New suppliers challenging China’s tilapia dominance


Even before the pandemic, a variety of factors have been dragging on the growth of the Chinese tilapia sector for some years now. At present, with the addition of soaring freight costs to China’s challenges, producers in Latin America have redoubled their expansion efforts.


The most recent projections for total tilapia growth in 2021 were those presented at the North Atlantic Seafood Forum’s (NASF) global whitefish summit in June of this year. According to NASF figures, tilapia harvests should increase by some 150 000 tonnes globally, equivalent to a year-on-year increase of around 2 percent. This forecast reflects the expected resumption of harvesting activity in major producing regions amidst an improved market environment relative to 2020. However, it is not clear to what extent the unusually hot summer in China’s southern farming provinces, and a number of factory shutdowns due to Delta variant outbreaks, has affected total output.

China accounts for just over 20 percent of global tilapia production but its share has been declining as producers in other parts of Asia, Africa and Latin America have been posting significantly more rapid growth rates. Areas of Hainan and Guangdong historically used for tilapia farming are now being targeted for tourism development, while rising input costs present an additional challenge. On the market side, access to the United States of America has become more difficult due to the tariff regime and the worldwide container shortage, while other regions such as Africa traditionally supplied by China are investing heavily in domestic production.

In contrast, the Latin American tilapia aquaculture sector has been rapidly growing. The Brazilian tilapia industry continues to expand at an impressive pace, with Brazil now the fourth largest producer worldwide. The Brazilian government approved a law on the use of national waters for aquaculture at the end of 2020, which is anticipated to facilitate and speed up planning procedures and project approvals. Some observers project growth of up to 500 percent over the next decade. Fish consumption has increased since the beginning of the pandemic and the Brazilian real is now devalued, favouring exporters. Together with the Brazilian Export Promotion Agency (APEX Brazil), the sector is planning for further export industry development and expansion into new markets, with producers emphasizing the importance of restoring access to the European Union after a three-year ban on Brazilian farmed fish imports.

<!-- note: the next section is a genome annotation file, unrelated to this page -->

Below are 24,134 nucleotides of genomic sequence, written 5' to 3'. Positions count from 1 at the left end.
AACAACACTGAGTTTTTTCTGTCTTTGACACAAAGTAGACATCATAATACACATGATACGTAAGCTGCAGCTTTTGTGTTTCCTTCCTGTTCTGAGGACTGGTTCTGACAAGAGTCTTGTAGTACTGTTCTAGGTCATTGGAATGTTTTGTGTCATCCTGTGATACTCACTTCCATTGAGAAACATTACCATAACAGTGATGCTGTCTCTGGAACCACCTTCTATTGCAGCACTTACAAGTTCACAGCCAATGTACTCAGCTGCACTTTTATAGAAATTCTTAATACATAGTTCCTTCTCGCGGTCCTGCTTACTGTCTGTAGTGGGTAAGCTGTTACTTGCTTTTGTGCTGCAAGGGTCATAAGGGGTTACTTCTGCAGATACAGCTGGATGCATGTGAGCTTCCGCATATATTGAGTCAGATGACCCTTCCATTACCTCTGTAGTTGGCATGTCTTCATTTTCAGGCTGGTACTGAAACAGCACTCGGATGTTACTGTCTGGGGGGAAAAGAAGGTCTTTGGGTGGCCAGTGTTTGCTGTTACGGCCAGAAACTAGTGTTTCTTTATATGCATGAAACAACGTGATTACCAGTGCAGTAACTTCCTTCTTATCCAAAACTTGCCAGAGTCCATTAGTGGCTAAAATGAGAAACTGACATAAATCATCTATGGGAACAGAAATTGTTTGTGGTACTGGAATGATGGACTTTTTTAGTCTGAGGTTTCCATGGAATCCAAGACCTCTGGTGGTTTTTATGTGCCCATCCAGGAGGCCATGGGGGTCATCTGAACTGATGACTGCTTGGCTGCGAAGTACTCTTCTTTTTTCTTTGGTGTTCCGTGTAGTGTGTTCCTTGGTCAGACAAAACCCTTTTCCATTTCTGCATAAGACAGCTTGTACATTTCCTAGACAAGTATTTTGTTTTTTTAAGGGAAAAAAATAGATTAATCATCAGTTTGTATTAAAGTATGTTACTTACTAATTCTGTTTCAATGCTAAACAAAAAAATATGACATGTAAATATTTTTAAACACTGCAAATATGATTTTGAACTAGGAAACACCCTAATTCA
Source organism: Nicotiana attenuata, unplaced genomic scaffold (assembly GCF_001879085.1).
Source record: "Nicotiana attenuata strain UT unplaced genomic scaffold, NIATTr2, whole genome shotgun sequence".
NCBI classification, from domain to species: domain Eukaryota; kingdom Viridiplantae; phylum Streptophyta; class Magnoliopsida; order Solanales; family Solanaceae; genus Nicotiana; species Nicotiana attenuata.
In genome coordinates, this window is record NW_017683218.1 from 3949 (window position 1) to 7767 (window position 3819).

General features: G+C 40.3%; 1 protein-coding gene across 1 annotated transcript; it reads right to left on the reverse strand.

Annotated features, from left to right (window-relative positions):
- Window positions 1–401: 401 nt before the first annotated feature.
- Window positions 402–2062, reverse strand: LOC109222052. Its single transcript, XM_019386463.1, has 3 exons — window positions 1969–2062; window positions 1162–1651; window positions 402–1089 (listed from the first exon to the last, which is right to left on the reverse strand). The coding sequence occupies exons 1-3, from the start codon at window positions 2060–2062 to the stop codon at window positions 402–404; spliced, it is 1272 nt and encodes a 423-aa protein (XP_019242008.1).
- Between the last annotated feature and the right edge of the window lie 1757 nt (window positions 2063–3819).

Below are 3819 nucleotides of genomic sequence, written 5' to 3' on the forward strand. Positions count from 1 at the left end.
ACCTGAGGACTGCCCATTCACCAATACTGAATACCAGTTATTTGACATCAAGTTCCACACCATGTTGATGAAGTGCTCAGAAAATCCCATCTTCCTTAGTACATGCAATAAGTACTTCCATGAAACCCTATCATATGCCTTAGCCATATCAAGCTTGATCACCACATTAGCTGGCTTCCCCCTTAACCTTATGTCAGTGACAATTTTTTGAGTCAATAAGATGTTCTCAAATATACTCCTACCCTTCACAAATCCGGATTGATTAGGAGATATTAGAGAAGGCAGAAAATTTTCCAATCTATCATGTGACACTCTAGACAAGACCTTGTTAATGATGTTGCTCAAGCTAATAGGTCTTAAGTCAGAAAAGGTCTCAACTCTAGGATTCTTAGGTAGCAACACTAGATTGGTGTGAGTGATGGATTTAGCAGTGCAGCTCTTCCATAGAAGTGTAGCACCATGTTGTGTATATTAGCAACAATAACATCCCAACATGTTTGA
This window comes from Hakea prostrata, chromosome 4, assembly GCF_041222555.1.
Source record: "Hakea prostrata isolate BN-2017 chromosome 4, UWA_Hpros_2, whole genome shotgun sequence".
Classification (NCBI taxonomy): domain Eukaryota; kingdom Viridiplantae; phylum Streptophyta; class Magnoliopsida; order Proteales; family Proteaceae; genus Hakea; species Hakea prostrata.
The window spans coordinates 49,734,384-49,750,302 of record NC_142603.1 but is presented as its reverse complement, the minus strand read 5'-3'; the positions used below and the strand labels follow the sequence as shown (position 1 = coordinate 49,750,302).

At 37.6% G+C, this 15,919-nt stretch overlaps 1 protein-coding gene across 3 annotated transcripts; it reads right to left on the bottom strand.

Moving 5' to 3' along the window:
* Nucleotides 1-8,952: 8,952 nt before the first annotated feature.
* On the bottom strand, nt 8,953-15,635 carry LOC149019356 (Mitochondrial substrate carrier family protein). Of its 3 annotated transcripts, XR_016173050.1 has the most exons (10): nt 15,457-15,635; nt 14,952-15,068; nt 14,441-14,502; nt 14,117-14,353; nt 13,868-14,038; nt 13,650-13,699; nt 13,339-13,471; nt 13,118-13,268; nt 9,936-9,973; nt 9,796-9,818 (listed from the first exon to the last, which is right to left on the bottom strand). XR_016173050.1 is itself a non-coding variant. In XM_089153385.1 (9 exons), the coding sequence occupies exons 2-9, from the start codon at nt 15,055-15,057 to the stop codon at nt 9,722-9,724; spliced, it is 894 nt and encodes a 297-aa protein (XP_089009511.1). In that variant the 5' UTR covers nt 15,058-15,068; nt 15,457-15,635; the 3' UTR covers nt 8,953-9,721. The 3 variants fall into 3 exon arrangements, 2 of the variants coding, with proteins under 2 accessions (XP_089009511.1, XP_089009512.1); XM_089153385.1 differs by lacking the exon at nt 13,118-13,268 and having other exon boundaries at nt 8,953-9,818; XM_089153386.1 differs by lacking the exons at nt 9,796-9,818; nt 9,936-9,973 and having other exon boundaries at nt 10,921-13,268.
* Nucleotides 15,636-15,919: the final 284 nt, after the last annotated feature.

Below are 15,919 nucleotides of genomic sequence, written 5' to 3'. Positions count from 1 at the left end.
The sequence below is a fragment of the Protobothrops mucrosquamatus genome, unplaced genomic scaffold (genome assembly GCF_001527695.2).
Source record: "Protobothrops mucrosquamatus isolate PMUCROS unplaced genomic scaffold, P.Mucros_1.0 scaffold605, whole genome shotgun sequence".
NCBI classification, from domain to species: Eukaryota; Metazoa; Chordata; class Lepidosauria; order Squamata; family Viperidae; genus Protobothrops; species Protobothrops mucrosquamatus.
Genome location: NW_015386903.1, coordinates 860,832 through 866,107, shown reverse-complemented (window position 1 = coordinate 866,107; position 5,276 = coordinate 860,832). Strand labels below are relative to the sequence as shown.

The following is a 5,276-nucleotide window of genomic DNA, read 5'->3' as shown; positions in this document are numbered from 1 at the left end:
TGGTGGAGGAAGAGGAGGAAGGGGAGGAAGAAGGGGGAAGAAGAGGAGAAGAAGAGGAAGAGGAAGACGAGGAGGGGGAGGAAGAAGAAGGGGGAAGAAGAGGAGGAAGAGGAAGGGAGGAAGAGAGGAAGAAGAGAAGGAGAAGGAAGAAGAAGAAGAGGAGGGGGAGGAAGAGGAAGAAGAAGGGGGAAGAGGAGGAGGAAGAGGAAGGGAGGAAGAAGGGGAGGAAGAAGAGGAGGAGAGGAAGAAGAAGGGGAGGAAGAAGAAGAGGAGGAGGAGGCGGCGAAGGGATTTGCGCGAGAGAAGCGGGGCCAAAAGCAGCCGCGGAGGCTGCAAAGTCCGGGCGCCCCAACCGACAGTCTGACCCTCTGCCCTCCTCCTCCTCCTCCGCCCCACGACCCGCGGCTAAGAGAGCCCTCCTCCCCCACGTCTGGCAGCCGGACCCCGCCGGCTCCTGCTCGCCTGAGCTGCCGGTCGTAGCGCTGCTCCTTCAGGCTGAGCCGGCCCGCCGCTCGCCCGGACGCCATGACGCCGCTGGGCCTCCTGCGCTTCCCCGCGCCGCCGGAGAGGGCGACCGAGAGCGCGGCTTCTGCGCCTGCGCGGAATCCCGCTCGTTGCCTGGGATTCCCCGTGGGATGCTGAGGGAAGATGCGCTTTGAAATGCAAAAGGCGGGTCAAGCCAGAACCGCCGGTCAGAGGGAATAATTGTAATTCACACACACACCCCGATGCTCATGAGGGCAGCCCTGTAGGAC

In Colombia, the Ministry of Agriculture is strongly focused on promoting exports, including those from aquaculture. There has been an increase in tilapia production centres across the country driven by demand from the US market. In Costa Rica, however, a decline in competitiveness due to high production costs has seen some producing companies close their tilapia operations. Meanwhile, fish farmers are focusing their efforts on supplying the local market and are working together to improve processing capacity at the industry level.

Trade and Markets

The US tilapia market has been facing some significant challenges such as logistical delays, high freight costs and raw material shortages. Chinese producers have full orders and in some cases cannot meet growing demand, a situation that has been compounded by the shutdown of some factories due to Delta variant outbreaks. In this environment, some suppliers are focusing on the Chinese domestic market which seems more attractive.